Design Notes: 1975 Cadillac Seville
The styling concepts
Completed during the winter of 1972-73, this early proposal was named LaSalle.
This car is one of the proposals with a fastback design.
The skirted rear fenders didn’t make it much past this concept.
The rear of the LaSalle concept looks nothing like the 1975 production model, however, slightly hints at the 1980 redesign.
Unlike the 1975 production Seville, the LaSalle had clear visual connections to other cars from the 1970s.
The LaSalle concept wasn’t named just “LaSalle,” but rather “LaSalle by Cadillac.” Fear of possible negative connotations was the primary reason why the name was not selected.
To the left is the 1973 LaScala concept (also spelled “La Scala” in some documents; however it was more common without the space).
This sedan has a far more familiar face and notice the rounded wheel openings.
Above is a picture of a LaScala coupe concept. Even though reports indicate that plans for a coupe were scrapped fairly early, this model would imply the idea survived until at least 1973.
Most intriguing about the LaScala concept is its face and general shape which seem awfully similar to the fourth generation Seville which bowed for 1992–nearly two decades later.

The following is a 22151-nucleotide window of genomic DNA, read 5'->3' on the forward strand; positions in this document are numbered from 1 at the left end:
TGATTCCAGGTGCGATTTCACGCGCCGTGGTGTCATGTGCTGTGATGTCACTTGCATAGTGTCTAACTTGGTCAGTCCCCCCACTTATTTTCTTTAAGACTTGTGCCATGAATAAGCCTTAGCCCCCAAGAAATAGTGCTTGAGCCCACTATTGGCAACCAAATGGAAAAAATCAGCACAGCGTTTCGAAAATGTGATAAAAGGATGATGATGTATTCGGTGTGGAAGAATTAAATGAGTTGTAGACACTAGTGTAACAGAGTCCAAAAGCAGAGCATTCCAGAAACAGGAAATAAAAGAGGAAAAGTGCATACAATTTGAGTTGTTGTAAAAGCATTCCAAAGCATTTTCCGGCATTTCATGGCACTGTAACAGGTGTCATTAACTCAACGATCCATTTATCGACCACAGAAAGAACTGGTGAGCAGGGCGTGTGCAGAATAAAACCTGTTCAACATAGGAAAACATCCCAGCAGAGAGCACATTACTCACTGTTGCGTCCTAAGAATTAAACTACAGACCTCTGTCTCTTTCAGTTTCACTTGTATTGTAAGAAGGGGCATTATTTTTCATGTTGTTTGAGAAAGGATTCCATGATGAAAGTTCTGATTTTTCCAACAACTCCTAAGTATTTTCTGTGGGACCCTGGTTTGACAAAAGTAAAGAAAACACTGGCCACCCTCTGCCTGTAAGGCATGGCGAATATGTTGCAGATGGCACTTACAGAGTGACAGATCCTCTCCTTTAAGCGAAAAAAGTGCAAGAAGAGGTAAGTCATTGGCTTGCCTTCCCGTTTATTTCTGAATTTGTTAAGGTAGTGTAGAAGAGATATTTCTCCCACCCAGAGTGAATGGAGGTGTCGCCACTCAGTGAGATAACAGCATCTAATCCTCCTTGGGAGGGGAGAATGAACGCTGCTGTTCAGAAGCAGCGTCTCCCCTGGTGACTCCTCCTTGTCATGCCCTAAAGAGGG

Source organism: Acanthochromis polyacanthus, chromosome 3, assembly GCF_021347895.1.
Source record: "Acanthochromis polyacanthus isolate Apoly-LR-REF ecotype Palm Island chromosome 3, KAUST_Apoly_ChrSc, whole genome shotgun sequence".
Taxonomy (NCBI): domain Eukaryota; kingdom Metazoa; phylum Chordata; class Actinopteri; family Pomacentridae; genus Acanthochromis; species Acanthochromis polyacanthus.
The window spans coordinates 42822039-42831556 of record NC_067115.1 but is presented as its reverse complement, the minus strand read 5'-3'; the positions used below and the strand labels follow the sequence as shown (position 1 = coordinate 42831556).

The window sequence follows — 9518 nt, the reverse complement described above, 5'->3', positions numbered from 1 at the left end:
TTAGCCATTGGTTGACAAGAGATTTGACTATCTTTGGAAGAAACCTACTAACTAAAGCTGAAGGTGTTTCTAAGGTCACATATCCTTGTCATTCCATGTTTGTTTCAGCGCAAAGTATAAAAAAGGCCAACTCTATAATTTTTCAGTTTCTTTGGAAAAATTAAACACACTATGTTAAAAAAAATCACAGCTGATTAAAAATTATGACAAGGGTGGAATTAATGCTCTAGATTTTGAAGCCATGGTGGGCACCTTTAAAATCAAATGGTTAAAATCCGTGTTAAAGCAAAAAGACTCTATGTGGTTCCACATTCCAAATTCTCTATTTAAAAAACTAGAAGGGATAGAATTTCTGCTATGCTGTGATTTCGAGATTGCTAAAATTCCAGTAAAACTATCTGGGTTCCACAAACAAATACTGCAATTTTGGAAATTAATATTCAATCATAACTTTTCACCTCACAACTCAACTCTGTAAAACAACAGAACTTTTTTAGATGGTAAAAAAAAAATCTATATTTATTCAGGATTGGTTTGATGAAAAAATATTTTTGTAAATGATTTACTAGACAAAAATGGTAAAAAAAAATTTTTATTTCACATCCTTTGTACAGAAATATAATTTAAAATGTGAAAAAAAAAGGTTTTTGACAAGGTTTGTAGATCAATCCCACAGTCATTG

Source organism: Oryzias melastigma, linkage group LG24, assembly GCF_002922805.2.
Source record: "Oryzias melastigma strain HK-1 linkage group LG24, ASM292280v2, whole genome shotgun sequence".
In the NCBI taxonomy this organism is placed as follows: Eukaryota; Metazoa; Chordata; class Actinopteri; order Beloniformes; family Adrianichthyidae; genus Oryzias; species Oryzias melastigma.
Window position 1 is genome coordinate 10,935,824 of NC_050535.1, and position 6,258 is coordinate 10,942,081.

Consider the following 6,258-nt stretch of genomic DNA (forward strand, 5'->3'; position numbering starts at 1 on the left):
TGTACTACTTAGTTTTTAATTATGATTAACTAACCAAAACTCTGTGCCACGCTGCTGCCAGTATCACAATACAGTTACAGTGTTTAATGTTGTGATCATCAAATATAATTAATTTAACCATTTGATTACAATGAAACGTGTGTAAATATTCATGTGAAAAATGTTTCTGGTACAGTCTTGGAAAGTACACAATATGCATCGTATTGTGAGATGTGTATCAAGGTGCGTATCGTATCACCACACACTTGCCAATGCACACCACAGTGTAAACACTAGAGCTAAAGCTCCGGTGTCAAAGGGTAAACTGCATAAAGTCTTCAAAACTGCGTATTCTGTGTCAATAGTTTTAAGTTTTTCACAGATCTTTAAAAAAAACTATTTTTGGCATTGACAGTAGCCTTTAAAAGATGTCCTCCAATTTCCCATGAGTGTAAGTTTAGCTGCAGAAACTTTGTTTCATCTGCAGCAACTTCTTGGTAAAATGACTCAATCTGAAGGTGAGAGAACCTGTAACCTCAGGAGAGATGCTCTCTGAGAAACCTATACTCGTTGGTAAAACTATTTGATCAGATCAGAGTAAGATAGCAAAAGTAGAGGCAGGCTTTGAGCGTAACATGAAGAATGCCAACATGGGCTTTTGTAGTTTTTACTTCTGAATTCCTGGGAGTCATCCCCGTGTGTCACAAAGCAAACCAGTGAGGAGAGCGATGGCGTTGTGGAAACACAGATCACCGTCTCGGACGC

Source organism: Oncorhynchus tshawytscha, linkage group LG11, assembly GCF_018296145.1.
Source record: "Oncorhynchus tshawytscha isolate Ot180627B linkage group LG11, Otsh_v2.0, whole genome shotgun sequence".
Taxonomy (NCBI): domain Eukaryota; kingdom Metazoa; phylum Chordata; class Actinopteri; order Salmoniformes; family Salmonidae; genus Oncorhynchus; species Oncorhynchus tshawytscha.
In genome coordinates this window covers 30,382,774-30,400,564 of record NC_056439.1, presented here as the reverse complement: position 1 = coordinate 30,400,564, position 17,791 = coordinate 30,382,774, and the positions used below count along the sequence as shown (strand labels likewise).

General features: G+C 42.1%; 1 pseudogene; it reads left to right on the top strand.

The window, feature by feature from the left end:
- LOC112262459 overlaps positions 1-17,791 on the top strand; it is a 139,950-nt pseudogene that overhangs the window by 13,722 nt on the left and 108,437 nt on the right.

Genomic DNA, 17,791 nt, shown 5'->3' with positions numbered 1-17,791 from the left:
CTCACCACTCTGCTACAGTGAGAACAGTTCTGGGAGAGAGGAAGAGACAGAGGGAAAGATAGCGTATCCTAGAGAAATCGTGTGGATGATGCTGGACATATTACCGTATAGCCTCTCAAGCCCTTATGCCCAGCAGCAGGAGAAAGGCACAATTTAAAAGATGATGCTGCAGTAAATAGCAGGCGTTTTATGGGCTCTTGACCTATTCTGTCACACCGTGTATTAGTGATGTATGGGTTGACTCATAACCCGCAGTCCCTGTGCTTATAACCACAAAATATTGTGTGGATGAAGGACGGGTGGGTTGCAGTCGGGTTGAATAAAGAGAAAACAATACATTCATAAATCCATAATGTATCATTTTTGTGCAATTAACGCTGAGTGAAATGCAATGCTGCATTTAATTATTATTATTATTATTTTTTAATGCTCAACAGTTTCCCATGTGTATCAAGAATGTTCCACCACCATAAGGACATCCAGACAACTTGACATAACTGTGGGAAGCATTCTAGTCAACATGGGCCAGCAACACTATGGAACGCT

In closing, I would like to quote Mr. Mitchell on the subject of designing the Seville, “We never moved from the sheer look, as finely detailed and as sharp, crisp as possible. We put round wheel openings on because we’ve overdone wheel openings recently, and we avoided kooky tail lights. We felt we were designing for someone with very conservative tastes, the kind who doesn’t change his lapels with every new fashion.”
I’d say the production car hit that nail on the head.
Mr. Mitchell continued, “We have no plans to face lift it.”
And indeed they did not. Apart from a new luxed-up Elegante model, for 1979, Seville looked essentially the same for the entire model run.
Then, 1980 brought about major changes. But that’s another post.